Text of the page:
Smoke from raging wildfires in the western US and Canada drifted thousands of miles east — leaving a thick layer of haze over the Big Apple that made the sun glow with a red-orange hue.
The smoky conditions in New York City also led to harmful air quality.
On Wednesday morning, the air quality index climbed to 157 in Manhattan — higher than the threshold of 100 that triggers health concerns, according to climate data nonprofit Berkeley Health.
Vulnerable people, including pregnant women and the elderly, are warned that they may experience breathing difficulty, throat irritation and runny eyes when exposed to the air.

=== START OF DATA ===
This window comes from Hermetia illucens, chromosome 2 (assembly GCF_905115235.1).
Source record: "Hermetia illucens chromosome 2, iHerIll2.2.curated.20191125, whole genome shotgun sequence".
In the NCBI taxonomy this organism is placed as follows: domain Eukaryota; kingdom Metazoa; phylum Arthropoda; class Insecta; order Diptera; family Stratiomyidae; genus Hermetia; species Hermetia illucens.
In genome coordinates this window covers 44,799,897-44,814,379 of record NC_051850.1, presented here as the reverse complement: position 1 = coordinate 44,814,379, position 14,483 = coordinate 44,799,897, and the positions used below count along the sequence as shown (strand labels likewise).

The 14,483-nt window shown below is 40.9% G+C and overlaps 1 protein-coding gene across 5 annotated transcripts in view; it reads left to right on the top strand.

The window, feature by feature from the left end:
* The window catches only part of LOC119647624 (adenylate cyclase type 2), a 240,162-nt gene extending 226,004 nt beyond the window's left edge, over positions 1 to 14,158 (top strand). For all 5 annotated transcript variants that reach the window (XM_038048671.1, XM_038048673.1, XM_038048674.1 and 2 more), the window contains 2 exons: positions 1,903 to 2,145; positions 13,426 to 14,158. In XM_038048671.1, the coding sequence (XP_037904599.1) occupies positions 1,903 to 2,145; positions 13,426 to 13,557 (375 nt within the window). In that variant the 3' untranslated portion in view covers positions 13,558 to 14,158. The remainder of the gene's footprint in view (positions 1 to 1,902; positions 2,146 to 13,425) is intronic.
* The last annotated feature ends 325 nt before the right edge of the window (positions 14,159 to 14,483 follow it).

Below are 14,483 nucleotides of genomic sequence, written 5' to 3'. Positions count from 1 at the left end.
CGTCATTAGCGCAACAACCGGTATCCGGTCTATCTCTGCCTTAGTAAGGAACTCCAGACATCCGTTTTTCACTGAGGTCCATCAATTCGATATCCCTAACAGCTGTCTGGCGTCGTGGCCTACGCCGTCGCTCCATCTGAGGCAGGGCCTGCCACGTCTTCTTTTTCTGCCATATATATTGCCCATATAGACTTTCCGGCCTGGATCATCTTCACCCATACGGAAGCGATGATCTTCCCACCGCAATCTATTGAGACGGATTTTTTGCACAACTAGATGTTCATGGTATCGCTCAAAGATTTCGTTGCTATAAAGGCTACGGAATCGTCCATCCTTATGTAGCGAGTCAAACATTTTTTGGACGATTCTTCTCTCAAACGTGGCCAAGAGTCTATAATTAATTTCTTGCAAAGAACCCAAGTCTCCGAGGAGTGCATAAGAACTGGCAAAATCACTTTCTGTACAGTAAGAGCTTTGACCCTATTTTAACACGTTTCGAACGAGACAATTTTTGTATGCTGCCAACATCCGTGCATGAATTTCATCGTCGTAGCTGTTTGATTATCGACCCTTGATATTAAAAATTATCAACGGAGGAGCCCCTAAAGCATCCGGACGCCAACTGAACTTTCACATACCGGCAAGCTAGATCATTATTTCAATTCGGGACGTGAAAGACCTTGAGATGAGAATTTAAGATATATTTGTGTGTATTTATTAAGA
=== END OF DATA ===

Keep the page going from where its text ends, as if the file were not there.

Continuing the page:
Footage showed the sun appear as if it were red-orange on Tuesday evening due to the conditions.
The weather conditions come after at least 83 wildfires have torn through 13 states in the West, according to the National Interagency Fire Center.
“We’re seeing lots of fires producing a tremendous amount of smoke, and … by the time that smoke gets to the eastern portion of the country where it’s usually thinned out, there’s just so much smoke in the atmosphere from all these fires that it’s still pretty thick,” David Lawrence, a meteorologist with the National Weather Service, told USA Today.